“There is a developer with some interest in building adjacent to our terminal. If plans work out, that hotel brand has to go on the sign, so we are not going to spend $50,000 to $60,000 on a sign when changes would be forthcoming,” Aguiar said. “The (request for proposal) closes May 6 and we expect to know whether we have serious interest. We think we do. We could have interest from more than one.”

So, it doesn’t appear as if a Waldo Road airport sign will appear anytime soon.

Meanwhile, Albert Caracausa had a recent request.

“Please advise the responsible authorities that the dotted lines that guide cars making a left turn onto Southwest 20th Avenue from 62nd Boulevard should be repainted. The original lines have been completely worn off,” he said in an email. “This turn is particularly dangerous at night because visibility is poor and one can inadvertently turn into the oncoming westbound traffic on 20th Avenue.”

Consider it done — the passing on of the observations, anyway. No telling when the lines will be repainted, though.

Original article can be found here:   http://www.gainesville.com

Polish Plane Crash Anniversary Beset by Questions, Discontent: Some top officials suspect crash was an assassination arranged by Moscow

The Wall Street Journal
By Martin M. Sobczyk
April 10, 2016 10:45 a.m. ET

WARSAW—Poland marked the sixth anniversary of the airplane crash that killed President Lech Kaczynski and 95 others in Russia on Sunday, in state ceremonies organized for the first time by Mr. Kaczynski’s political base, whose top officials have called the accident an attempt to assassinate the anti-Kremlin leader.

The late president’s twin brother, Jaroslaw Kaczynski, laid a wreath in front of the Presidential Palace in the historic center of Warsaw. Six years earlier, tens of thousands of people gathered there after the Polish government’s Russian-made Tu-154 airplane crashed on approach to a provincial airport in western Russia killing 96 people.

A number of plaques were unveiled on Sunday that the governing camp said were only able to be installed in front of official buildings now that political opponents had been sidelined.

The surviving Mr. Kaczynski leads the socially conservative Law and Justice party that has governed Poland since November. The party’s candidate, Andrzej Duda, won the presidency in May last year.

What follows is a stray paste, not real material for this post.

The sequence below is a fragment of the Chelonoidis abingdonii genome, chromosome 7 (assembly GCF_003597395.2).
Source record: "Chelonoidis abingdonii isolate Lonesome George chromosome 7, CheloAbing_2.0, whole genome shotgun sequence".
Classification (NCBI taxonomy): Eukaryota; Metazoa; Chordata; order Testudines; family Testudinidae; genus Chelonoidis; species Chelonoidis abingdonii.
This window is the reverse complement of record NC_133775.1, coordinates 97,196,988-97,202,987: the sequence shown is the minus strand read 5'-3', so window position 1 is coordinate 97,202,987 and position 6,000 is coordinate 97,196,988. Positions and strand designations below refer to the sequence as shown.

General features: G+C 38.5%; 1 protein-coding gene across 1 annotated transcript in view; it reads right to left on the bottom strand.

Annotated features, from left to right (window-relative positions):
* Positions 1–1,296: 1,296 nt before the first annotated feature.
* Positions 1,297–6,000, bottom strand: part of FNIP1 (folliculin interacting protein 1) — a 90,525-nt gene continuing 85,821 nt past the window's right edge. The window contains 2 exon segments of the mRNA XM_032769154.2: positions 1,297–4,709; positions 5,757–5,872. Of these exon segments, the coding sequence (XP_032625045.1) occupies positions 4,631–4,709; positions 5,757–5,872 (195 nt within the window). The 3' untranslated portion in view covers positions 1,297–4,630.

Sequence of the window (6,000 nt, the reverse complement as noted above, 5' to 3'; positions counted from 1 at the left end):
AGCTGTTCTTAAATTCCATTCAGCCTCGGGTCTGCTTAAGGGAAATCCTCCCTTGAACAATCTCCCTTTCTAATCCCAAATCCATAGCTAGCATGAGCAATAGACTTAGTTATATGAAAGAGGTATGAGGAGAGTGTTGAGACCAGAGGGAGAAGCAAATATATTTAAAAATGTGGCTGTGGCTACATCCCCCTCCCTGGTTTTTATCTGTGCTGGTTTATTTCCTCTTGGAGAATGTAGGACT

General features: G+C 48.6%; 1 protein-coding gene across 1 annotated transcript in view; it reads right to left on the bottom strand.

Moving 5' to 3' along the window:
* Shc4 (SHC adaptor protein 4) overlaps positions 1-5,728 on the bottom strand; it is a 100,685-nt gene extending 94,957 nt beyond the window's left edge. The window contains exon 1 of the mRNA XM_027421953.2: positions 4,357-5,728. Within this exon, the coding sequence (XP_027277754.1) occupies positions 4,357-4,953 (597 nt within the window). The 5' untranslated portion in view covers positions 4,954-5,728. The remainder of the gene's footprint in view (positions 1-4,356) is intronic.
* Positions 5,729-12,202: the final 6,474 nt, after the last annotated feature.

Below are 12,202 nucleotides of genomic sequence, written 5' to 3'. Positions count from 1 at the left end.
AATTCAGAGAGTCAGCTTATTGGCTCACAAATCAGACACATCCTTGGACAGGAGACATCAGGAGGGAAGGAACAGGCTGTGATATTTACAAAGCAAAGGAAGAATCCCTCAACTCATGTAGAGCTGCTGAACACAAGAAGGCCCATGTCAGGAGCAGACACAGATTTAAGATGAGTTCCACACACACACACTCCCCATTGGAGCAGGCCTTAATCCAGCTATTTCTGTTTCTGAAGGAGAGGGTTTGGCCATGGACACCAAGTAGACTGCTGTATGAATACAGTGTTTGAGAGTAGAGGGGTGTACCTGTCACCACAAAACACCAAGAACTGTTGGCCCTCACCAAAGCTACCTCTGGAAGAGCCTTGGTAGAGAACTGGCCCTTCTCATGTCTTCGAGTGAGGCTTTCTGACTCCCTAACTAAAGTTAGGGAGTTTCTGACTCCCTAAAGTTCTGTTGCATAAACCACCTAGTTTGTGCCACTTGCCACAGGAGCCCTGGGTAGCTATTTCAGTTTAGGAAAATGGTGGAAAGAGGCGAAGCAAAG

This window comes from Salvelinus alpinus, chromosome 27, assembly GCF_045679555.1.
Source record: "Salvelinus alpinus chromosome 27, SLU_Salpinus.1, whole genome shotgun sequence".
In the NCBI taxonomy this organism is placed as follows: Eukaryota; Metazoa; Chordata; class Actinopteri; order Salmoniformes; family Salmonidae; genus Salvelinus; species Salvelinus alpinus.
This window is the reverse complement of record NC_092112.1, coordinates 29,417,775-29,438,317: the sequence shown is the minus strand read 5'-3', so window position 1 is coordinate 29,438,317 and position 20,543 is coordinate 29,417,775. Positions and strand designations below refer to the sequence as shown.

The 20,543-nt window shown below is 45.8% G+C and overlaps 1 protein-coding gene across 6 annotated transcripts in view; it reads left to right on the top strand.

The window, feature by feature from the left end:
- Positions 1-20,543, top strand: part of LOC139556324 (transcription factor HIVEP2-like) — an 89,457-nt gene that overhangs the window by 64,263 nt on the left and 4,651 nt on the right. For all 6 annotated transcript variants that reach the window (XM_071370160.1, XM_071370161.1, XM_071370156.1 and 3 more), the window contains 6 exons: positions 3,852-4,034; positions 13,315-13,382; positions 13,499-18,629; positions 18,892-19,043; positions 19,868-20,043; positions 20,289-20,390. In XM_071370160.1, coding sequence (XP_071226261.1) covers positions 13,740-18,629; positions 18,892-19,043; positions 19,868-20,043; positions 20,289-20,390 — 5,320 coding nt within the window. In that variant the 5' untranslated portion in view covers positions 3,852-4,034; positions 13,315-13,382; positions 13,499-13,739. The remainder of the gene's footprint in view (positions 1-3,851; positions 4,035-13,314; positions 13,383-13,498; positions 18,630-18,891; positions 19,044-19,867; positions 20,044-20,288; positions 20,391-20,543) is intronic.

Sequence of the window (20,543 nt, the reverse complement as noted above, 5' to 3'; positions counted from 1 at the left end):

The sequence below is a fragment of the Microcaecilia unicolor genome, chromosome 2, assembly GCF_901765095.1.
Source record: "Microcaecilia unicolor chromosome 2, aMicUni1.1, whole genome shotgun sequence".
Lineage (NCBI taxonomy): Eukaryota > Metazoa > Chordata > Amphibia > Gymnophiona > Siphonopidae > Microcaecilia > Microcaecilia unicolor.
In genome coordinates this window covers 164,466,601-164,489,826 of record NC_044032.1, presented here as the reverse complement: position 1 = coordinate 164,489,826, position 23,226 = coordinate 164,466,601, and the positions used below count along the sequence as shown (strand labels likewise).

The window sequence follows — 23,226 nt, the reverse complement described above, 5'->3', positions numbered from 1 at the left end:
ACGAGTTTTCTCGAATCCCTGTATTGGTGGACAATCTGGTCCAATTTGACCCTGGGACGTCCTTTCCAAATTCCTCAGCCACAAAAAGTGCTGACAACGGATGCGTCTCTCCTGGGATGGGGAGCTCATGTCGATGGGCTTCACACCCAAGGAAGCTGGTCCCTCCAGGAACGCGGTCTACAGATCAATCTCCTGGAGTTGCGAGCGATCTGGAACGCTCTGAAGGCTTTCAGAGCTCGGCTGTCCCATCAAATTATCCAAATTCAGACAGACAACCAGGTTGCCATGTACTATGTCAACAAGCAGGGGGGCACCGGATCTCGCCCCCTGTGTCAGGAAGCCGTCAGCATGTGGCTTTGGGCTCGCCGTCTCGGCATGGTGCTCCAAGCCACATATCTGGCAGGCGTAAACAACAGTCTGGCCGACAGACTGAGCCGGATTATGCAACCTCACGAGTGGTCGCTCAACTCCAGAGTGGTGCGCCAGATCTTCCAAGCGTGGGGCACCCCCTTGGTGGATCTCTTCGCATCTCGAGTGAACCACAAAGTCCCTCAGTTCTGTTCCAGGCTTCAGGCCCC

The crash of the presidential jet in Smolensk, Russia, has led to deep divisions in Poland, with Mr. Kaczynski’s party accusing the previous government of negligence in preparations for the flight.

Mr. Kaczynski’s political opponents, as well as official reports in Poland and Russia, have blamed pilot error for the crash in thick fog, less than a mile short of the runway of the dilapidated Smolensk airport.

Mr. Kaczynski’s party has disputed those findings. It says investigations in Poland and Russia overlooked evidence, including the possibility that the airport’s instrument landing system was off and that the plane might have disintegrated midair.

On Sunday, Mr. Duda, a former aide to the late president, laid flowers at the Wawel Royal Castle in Krakow, where the remains of Mr. Kaczynski and his wife, Maria, are interred.

“Time heals emotions and changes them but the emotions are vivid,” Mr. Duda said after emerging from the burial chambers of Wawel Cathedral. “It was a shock to all of us and emotions persist.”

The crash of the government jet plunged Poland into deep mourning, initially uniting the nation before becoming one of the most divisive issues in recent years. The previous centrist administration of the Civic Platform party has largely concurred with the findings in Moscow, which pointed to pilot error, while the current governing camp has, for years, insisted other possible reasons for the crash were ignored.

Poland’s current government has referred to the late Mr. Kaczynski as “a fallen president,” suggesting he was killed in battle rather than in an accident.

President Kaczynski was a staunch critic of Russia’s President Vladimir Putin who rallied crowds in Tbilisi in 2008 during Russia’s war with Georgia. Mr. Kaczynski said at the time Russia had designs on “Georgia today, Ukraine tomorrow, the Baltic States the day after tomorrow, and perhaps later my country.”

Some, including Poland’s Defense Minister Antoni Macierewicz, have openly talked about the crash as part of a push by Russia to regain its superpower status.

“What happened near Smolensk was aimed at depriving Poland of its leadership,” Mr. Macierewicz said in March.

“Russia’s military, political and economic expansion, which has long been said to have replaced tanks with gas and oil pipelines, is being accompanied by a long-developed and practiced rule of state terrorism,” he said.

Russia’s government spokesman said the Polish defense minister’s remarks were “unfounded and biased.”